2)  For the money that you intend to keep in the Roth LOOOOONG term (I'm hoping I won't have to touch mine until 10-20 years down the road, if ever), put a sizaable chunk of it into a total stock market fund.  And then just let it grow.  If the market tanks it will go down.  Throw more money in there during the downturns (do your conversions then if you can).  It will bounce back up eventually and then you'll have a nice fat tax-free stash to live off of.

NotJen

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Re: Asset placement between brokerage, 401K, and Roth IRA
« Reply #4 on: January 13, 2024, 08:16:51 AM »
Holding international equity in your tax advantaged space (either Roth or traditional) means you are giving up the ability to claim the Foreign Tax Credit for dividends withheld by international companies because of tax withholding laws in their home countries.

It's not huge, but last year it amounted to very roughly 0.2% of the value of my international stock holdings. A 0.2 difference in expense ratios would be a big enough difference to motivate me to move funds around to avoid it.

Another consideration - I lose out on getting the full Foreign Tax Credit in retirement because my income is so low.  For 2022, I paid $241 in foreign taxes from VTIAX, but only got to "claim" $129 in foreign tax credit, because that was my total federal tax liability.

MustacheAndaHalf

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Re: Asset placement between brokerage, 401K, and Roth IRA
« Reply #5 on: January 14, 2024, 05:29:30 AM »
Holding international equity in your tax advantaged space (either Roth or traditional) means you are giving up the ability to claim the Foreign Tax Credit for dividends withheld by international companies because of tax withholding laws in their home countries.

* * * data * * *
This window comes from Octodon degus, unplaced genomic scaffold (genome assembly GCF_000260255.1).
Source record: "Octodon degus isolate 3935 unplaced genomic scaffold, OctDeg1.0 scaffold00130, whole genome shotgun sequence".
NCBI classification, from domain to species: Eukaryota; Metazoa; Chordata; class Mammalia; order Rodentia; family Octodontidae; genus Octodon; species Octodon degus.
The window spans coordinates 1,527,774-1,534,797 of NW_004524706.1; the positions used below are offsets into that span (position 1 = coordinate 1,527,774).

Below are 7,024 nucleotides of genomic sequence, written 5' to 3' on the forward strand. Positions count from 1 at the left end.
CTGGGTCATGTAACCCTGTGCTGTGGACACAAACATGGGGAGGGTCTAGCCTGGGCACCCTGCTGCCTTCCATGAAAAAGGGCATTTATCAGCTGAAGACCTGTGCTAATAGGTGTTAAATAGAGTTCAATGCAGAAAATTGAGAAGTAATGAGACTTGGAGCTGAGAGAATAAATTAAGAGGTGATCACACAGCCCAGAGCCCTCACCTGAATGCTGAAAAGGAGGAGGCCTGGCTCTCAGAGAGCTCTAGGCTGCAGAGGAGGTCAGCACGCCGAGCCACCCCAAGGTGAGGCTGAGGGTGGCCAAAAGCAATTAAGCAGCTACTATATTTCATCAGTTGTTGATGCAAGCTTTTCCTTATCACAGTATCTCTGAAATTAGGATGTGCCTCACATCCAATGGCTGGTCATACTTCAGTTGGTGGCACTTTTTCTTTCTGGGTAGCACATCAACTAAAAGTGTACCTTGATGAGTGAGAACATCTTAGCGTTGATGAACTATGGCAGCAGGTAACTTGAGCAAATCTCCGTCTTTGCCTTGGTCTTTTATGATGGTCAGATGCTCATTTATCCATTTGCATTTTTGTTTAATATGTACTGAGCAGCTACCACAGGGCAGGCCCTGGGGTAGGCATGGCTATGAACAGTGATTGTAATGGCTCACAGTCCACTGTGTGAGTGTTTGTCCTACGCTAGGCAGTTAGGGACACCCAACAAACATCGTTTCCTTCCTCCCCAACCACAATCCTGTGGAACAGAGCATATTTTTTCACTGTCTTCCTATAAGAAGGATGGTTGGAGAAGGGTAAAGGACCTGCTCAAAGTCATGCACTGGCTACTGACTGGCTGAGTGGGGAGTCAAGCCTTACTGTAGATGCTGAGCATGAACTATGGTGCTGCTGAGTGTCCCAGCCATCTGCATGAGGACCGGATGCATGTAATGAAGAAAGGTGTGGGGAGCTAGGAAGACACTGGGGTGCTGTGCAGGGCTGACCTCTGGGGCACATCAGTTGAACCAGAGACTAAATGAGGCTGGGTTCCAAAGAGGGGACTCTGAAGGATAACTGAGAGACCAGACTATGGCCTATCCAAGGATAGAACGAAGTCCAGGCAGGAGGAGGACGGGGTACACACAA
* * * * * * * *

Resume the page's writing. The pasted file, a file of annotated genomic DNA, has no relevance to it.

It's not huge, but last year it amounted to very roughly 0.2% of the value of my international stock holdings. A 0.2 difference in expense ratios would be a big enough difference to motivate me to move funds around to avoid it.
Most people seem to ignore the dividend yield when making the tax consideration.  VTI had a dividend yield of 1.7% while VXUS had a dividend yield of 5.9%.  Put in real numbers, you can decide if $1000 in taxable is VTI or VXUS:

$1000 VTI issues $17 in taxable dividends
$1000 VXUS issues $59 in taxable dividends
With triple the tax impact, it is unlikely the foreign tax credit makes up for it.

https://www.nasdaq.com/market-activity/etf/vti/dividend-history
https://www.nasdaq.com/market-activity/etf/vxus/dividend-history

RWTL

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Re: Asset placement between brokerage, 401K, and Roth IRA
« Reply #6 on: January 14, 2024, 07:11:57 AM »
I plan on pulling funds from my Roth a long time from now, so I have 100% S&P 500 index in the Roth.  I think your allocation should depend on when you want to use the funds. 

Mariposa

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Re: Asset placement between brokerage, 401K, and Roth IRA
« Reply #7 on: January 14, 2024, 07:53:12 AM »
Holding international equity in your tax advantaged space (either Roth or traditional) means you are giving up the ability to claim the Foreign Tax Credit for dividends withheld by international companies because of tax withholding laws in their home countries.